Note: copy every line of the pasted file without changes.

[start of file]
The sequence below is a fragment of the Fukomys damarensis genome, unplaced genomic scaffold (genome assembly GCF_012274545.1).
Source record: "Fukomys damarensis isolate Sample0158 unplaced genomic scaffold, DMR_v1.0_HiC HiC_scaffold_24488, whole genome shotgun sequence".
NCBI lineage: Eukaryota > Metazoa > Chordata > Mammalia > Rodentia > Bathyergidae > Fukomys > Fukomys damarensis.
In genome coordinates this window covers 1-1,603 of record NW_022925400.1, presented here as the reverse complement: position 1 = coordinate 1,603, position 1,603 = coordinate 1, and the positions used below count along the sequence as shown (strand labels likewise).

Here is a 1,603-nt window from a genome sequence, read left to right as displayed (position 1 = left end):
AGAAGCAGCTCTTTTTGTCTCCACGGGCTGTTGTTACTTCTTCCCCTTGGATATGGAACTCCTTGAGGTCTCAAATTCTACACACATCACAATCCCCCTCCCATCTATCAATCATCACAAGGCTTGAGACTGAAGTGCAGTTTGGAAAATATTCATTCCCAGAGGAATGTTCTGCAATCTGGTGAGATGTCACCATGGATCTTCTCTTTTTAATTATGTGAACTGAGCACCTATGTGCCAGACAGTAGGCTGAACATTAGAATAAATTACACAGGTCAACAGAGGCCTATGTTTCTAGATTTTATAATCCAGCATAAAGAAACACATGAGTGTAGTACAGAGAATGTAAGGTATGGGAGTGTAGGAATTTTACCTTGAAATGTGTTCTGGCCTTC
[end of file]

The sequence below is a fragment of the Fukomys damarensis genome, unplaced genomic scaffold (genome assembly GCF_012274545.1).
Source record: "Fukomys damarensis isolate Sample0158 unplaced genomic scaffold, DMR_v1.0_HiC HiC_scaffold_24488, whole genome shotgun sequence".
NCBI lineage: Eukaryota > Metazoa > Chordata > Mammalia > Rodentia > Bathyergidae > Fukomys > Fukomys damarensis.
In genome coordinates this window covers 1-1,603 of record NW_022925400.1, presented here as the reverse complement: position 1 = coordinate 1,603, position 1,603 = coordinate 1, and the positions used below count along the sequence as shown (strand labels likewise).

Here is a 1,603-nt window from a genome sequence, read left to right as displayed (position 1 = left end):
AGAAGCAGCTCTTTTTGTCTCCACGGGCTGTTGTTACTTCTTCCCCTTGGATATGGAACTCCTTGAGGTCTCAAATTCTACACACATCACAATCCCCCTCCCATCTATCAATCATCACAAGGCTTGAGACTGAAGTGCAGTTTGGAAAATATTCATTCCCAGAGGAATGTTCTGCAATCTGGTGAGATGTCACCATGGATCTTCTCTTTTTAATTATGTGAACTGAGCACCTATGTGCCAGACAGTAGGCTGAACATTAGAATAAATTACACAGGTCAACAGAGGCCTATGTTTCTAGATTTTATAATCCAGCATAAAGAAACACATGAGTGTAGTACAGAGAATGTAAGGTATGGGAGTGTAGGAATTTTACCTTGAAATGTGTTCTGGCCTTC